Twenty-three of the women’s basketball teams competing in the NCAA tournament have recorded 100 percent graduation rates, while only seven of the men’s teams have graduated all of their players, according to a new University of Central Florida study.

The analysis by Richard Lapchick, director of UCF’s Institute for Diversity and Ethics in Sport, found that the 63 women’s teams that report graduation rates all graduated at least 50 percent of their players. UCF’s women’s basketball team, which will play Ohio State on Saturday, posted a 94 percent graduation rate.

In the men’s tournament, Villanova, Illinois and Belmont joined Notre Dame, Brigham Young, Utah State and Wofford in graduating all of their players.

“Women have consistently done much better academically than men, and this year is no exception,” Lapchick said.

However, the graduation rate gap between African-American and white student-athletes is a point of concern for both men’s and women’s teams.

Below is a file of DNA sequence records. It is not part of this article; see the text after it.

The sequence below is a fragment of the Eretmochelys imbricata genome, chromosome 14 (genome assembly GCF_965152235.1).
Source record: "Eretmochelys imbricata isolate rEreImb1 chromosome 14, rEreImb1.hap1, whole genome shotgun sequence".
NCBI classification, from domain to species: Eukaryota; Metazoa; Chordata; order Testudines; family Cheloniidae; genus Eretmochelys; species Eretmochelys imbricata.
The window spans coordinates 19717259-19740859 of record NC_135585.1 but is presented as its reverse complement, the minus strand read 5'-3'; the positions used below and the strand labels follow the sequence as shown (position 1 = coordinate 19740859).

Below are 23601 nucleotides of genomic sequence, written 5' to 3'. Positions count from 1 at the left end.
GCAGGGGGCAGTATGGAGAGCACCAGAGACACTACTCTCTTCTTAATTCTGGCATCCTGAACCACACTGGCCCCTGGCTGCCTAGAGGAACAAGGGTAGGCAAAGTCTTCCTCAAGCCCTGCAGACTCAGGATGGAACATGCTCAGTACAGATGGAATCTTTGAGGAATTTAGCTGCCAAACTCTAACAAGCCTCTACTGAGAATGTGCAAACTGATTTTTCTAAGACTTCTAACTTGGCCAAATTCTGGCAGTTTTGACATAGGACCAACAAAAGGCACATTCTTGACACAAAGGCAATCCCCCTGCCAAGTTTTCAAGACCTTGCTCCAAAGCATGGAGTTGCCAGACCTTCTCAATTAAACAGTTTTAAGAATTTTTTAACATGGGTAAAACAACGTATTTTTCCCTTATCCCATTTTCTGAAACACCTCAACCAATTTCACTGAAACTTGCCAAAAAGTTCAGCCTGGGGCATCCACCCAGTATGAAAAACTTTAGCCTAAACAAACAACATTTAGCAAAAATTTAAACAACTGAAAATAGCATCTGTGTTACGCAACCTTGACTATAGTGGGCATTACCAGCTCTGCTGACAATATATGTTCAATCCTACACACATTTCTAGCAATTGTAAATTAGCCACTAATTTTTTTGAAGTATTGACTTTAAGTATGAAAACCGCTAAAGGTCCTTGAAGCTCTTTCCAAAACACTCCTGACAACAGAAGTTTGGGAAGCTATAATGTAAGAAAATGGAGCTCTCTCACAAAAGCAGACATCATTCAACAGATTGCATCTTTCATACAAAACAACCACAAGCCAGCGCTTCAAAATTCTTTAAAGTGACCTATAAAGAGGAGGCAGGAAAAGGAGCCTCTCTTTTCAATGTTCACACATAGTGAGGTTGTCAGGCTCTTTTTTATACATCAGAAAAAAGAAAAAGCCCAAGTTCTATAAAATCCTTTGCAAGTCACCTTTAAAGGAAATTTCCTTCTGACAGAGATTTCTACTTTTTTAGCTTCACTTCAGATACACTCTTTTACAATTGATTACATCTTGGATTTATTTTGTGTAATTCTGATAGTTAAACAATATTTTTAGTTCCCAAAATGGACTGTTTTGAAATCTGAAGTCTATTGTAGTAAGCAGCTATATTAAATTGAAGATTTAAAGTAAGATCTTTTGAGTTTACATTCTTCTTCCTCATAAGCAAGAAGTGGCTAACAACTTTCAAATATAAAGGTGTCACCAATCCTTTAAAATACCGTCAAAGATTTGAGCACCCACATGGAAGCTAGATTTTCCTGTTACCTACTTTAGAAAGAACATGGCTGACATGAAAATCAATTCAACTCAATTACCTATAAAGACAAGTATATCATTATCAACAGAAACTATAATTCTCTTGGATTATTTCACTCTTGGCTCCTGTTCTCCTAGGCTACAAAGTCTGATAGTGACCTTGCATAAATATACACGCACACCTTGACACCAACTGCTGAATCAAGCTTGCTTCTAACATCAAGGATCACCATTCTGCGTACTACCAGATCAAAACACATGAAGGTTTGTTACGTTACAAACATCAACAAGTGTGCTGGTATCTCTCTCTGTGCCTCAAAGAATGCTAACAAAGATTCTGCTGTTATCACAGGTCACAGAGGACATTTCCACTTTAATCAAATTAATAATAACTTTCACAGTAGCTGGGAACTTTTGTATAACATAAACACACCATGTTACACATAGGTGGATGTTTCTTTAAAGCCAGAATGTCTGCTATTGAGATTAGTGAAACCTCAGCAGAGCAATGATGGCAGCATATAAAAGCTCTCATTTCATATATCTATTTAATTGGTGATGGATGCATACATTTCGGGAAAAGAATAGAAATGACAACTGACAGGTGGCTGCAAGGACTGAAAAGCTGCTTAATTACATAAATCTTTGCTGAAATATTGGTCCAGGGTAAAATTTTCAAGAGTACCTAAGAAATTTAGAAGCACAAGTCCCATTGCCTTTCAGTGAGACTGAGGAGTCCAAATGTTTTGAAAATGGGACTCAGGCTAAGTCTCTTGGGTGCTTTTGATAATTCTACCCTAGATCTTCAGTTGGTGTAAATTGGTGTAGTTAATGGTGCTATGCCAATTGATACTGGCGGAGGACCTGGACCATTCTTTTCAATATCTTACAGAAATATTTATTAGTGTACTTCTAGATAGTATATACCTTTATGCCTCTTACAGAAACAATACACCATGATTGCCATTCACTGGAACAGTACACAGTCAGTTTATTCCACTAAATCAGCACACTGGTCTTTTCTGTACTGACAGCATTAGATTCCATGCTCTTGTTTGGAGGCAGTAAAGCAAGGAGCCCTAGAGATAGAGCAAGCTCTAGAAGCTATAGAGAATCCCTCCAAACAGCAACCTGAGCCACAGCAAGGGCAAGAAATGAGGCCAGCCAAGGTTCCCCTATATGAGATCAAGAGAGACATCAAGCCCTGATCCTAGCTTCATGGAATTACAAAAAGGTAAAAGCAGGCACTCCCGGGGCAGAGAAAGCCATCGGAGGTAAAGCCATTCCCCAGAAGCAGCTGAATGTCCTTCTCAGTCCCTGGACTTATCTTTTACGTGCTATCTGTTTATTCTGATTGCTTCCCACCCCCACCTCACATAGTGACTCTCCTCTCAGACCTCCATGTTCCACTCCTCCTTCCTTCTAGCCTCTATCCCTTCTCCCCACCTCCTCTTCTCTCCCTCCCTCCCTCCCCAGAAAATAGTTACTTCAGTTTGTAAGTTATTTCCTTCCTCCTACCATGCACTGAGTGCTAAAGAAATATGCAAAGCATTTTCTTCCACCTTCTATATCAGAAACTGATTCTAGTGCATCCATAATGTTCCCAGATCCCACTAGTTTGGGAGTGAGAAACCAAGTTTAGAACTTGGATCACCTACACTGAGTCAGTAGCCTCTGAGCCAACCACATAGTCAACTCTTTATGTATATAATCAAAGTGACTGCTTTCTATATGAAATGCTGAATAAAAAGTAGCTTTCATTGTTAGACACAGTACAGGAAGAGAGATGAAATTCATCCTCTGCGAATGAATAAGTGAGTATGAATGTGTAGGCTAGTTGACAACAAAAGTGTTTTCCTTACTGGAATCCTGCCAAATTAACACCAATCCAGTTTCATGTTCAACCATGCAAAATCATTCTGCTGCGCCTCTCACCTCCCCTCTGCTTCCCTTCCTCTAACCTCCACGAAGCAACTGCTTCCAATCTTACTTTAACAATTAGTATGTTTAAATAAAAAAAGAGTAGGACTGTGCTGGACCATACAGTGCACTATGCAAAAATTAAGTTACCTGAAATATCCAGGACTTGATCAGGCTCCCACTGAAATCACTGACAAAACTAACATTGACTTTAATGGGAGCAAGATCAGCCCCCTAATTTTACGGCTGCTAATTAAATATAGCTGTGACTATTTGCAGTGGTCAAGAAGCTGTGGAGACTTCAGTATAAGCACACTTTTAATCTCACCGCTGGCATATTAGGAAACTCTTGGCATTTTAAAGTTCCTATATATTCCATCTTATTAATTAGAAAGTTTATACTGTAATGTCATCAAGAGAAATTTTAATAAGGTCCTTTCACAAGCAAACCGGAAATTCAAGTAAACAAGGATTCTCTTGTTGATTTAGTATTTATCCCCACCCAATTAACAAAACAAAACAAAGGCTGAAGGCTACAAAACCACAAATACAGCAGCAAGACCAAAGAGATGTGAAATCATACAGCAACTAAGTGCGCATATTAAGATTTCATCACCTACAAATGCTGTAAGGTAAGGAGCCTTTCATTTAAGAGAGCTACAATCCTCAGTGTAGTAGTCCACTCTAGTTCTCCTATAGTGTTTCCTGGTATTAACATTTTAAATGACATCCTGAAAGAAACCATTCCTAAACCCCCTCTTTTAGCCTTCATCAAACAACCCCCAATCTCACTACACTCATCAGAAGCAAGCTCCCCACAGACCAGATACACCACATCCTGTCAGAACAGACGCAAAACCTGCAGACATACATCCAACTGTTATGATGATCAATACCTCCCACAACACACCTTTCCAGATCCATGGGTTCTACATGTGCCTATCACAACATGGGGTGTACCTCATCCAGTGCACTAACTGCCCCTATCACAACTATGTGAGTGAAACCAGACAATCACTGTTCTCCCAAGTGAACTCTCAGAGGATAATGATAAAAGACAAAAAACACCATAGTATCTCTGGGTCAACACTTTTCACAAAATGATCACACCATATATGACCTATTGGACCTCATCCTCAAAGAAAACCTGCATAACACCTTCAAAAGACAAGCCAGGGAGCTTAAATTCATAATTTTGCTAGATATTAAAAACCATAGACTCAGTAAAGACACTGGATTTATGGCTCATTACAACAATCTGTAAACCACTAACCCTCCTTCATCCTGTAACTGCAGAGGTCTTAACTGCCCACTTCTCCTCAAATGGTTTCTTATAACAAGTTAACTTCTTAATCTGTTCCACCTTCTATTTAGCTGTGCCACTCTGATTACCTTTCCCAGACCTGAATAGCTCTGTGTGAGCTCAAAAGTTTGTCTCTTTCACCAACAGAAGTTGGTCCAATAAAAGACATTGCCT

While the graduation rate for African-American basketball student-athletes is much higher than it is for African-American students overall, the 32 percentage point gap between white versus African-American male basketball players was especially alarming, according to the study.

The study, co-authored by Kara Adams and Simone Jackson, is based on six-year graduation rates for the freshman classes that enrolled between 2000 and 2004.

The Institute for Diversity and Ethics in Sport serves as a comprehensive resource for issues related to gender and race in amateur, collegiate and professional sports. The institute is part of the DeVos Sport Business Management Program in the College of Business Administration. The landmark program focuses on the business skills necessary for graduates to conduct successful careers in the rapidly changing and dynamic sports industry while also emphasizing diversity, community service and sport and social issues.